So just because somebody sells a plug with 6" of number 10 stranded wire as a pigtail......doesn't make it right. It will probably work in most situations but it's not going to be as efficient as it should be. It may not be suitable for long run times. But last, just because somebody makes it, and a manufacturer or dealer screws it to your boat doesn't make it legal or take the responsibility off you.
Responsibility goes to the captain of the vessel. Captains get ticketed, not dealers or manufacturers.

Be Aware.
 

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Understanding your concern and desires to the best of my ability, and assuming this is not a metal boat. Do not try the following on a metal boat. Find 2 stainless bolts long enough to run through your deck, drill holes just large enough for those bolts Secure ring lugs (the type used on car batteries) on heavy gauge wires and run the bolt through the rings. Put a stainless fender washer on the bolt then push it through the deck, put some sealant around the hold and put a fender washer on top of the deck, then use a stainless nut to secure the bolt to the deck. Put similar rings on the trolling motor power wire and secure it to the bolt with a stainless wing nut.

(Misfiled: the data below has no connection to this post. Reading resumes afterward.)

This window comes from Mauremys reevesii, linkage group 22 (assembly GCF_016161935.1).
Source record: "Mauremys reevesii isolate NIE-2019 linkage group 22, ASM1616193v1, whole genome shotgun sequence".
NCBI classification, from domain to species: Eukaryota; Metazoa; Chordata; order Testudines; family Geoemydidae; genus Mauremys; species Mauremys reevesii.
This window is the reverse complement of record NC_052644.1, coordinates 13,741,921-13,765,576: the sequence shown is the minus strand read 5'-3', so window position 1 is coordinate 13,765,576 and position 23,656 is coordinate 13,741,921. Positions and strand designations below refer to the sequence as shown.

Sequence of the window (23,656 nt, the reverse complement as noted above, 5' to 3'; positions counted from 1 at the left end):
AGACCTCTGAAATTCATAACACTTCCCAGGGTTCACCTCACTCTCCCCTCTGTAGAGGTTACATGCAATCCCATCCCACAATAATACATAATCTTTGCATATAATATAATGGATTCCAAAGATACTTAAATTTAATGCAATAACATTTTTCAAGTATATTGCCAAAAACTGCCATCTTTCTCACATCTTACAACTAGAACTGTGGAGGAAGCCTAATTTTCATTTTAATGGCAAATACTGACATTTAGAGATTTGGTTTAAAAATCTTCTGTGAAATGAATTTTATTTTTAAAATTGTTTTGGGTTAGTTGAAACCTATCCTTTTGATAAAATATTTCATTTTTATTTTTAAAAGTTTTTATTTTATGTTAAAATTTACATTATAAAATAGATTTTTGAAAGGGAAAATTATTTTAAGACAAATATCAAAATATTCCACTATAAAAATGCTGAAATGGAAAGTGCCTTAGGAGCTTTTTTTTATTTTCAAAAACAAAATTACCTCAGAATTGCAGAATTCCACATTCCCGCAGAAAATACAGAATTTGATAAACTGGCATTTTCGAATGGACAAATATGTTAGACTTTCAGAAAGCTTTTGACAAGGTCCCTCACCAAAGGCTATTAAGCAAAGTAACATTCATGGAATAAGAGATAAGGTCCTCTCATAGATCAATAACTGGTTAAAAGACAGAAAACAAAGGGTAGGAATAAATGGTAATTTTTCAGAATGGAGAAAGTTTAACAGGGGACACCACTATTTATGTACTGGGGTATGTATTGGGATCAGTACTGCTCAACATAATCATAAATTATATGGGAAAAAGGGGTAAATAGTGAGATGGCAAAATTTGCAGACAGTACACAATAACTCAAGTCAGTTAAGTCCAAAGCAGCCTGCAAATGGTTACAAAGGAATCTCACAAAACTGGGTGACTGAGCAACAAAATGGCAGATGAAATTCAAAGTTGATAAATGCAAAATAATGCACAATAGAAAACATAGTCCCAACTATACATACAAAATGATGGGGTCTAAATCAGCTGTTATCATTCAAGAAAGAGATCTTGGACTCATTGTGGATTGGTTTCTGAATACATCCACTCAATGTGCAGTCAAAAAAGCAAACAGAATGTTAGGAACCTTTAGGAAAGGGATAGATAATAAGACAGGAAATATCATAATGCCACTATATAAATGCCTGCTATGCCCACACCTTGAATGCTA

If this write up confused you as much as it did me. From the bottom to the top: Stainless bolt, wire lug, fender washer, boat deck, sealant, fender washer, nut, trolling wire lug, wing nut. Do it again with the negative wire a few inches away and do not forget which is positive. Etch the washers if you need to. Also do not skimp on the hardware, buy stainless.
 

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Discussion Starter · #7 ·
Understanding your concern and desires to the best of my ability, and assuming this is not a metal boat. Do not try the following on a metal boat. Find 2 stainless bolts long enough to run through your deck, drill holes just large enough for those bolts Secure ring lugs (the type used on car batteries) on heavy gauge wires and run the bolt through the rings. Put a stainless fender washer on the bolt then push it through the deck, put some sealant around the hold and put a fender washer on top of the deck, then use a stainless nut to secure the bolt to the deck. Put similar rings on the trolling motor power wire and secure it to the bolt with a stainless wing nut.
If this write up confused you as much as it did me. From the bottom to the top: Stainless bolt, wire lug, fender washer, boat deck, sealant, fender washer, nut, trolling wire lug, wing nut. Do it again with the negative wire a few inches away and do not forget which is positive. Etch the washers if you need to. Also do not skimp on the hardware, buy stainless.
Yep...aluminum boat.
 

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Discussion Starter · #10 ·
I'll second that. The nickel plated connectors hold up great to the salt.
I think the above may be a bit overkill...but ....

I have a Minn Kota 40lb thrust trolling motor.....an aluminum jon boat....and was wondering if the two wire plug in adapters sold at most boat stores I have been in worked.